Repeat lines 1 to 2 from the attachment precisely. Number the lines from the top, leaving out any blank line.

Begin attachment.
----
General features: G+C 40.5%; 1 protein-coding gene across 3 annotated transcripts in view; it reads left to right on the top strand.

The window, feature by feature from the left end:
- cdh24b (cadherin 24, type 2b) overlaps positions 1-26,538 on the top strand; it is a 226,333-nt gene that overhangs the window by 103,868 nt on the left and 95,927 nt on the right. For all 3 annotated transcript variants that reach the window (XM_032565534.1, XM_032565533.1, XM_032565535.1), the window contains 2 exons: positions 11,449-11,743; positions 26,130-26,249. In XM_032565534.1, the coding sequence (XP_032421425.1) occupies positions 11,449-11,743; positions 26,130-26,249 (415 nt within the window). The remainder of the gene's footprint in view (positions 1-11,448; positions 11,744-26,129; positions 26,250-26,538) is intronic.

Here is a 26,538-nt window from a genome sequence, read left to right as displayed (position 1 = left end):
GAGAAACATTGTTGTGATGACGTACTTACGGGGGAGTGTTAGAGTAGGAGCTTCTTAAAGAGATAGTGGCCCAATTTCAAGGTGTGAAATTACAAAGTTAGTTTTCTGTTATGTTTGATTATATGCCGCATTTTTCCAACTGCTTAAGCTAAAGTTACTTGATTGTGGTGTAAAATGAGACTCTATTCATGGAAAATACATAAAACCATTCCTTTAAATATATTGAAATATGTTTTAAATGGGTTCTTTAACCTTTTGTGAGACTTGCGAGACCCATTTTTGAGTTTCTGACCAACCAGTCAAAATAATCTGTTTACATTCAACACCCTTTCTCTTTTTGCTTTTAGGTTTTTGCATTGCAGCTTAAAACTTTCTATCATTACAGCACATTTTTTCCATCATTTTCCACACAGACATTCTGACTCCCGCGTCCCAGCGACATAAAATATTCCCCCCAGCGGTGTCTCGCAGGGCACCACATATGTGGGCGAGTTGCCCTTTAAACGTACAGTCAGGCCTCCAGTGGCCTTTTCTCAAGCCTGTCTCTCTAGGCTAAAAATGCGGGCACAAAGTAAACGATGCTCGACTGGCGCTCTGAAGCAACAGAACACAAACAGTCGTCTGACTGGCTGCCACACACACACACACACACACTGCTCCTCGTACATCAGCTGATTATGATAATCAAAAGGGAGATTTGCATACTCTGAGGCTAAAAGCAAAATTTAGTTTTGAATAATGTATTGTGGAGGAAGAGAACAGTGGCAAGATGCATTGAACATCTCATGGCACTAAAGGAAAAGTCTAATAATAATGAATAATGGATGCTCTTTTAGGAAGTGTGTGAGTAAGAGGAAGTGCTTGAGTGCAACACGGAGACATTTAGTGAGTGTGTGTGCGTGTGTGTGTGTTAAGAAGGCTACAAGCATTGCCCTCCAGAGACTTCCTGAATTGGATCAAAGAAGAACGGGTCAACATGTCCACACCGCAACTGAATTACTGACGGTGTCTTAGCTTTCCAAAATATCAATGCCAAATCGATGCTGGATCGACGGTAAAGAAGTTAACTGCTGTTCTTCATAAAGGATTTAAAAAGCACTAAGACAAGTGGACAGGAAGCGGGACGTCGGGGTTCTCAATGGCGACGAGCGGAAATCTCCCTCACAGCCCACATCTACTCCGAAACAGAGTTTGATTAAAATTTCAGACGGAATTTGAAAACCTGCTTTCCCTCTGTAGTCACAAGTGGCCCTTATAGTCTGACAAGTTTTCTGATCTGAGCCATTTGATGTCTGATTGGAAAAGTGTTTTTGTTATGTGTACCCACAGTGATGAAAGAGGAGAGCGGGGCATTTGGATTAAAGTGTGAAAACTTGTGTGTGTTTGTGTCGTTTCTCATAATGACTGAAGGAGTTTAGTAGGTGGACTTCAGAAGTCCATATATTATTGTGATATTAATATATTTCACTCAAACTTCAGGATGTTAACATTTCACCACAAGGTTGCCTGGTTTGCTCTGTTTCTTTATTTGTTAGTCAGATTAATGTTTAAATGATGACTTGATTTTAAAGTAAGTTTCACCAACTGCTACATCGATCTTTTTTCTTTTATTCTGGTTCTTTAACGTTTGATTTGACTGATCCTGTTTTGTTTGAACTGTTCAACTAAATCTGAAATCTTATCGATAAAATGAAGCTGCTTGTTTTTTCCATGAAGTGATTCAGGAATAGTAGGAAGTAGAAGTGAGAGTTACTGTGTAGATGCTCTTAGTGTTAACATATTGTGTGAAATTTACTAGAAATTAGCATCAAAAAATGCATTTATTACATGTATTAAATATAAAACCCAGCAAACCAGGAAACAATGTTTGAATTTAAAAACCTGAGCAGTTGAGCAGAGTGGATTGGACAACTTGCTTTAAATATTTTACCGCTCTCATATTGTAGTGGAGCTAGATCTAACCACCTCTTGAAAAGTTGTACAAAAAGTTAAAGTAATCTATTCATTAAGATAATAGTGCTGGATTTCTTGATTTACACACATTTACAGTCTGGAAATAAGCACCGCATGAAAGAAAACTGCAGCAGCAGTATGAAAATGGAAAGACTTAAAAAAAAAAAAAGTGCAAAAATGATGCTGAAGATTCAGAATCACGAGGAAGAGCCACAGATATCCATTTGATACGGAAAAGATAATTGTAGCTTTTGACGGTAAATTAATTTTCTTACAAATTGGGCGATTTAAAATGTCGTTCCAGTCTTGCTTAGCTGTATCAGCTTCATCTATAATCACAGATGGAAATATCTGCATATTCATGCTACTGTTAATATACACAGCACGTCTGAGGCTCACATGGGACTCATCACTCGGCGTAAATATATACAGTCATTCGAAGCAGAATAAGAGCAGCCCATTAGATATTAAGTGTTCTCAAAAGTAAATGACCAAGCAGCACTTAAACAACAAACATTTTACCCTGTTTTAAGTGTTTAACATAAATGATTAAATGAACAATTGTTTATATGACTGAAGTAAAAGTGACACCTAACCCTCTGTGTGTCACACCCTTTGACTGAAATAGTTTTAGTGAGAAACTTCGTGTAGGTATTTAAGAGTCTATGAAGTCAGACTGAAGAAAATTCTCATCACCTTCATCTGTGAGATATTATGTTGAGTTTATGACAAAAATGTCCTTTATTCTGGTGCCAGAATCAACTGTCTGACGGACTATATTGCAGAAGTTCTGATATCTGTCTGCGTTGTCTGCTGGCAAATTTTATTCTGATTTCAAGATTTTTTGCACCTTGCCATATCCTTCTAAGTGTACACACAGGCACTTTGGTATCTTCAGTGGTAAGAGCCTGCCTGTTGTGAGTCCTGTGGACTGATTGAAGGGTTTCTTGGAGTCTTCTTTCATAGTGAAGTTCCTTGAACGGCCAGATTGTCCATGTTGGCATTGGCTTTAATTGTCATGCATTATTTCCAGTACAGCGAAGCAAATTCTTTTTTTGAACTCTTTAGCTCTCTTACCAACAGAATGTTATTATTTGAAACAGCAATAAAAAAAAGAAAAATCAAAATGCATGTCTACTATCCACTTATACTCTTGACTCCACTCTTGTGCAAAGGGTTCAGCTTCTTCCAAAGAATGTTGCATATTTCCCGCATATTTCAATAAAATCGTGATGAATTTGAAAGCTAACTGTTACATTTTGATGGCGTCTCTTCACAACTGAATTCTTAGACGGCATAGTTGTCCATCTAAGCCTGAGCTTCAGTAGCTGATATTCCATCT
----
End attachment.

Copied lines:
General features: G+C 40.5%; 1 protein-coding gene across 3 annotated transcripts in view; it reads left to right on the top strand.

The window, feature by feature from the left end: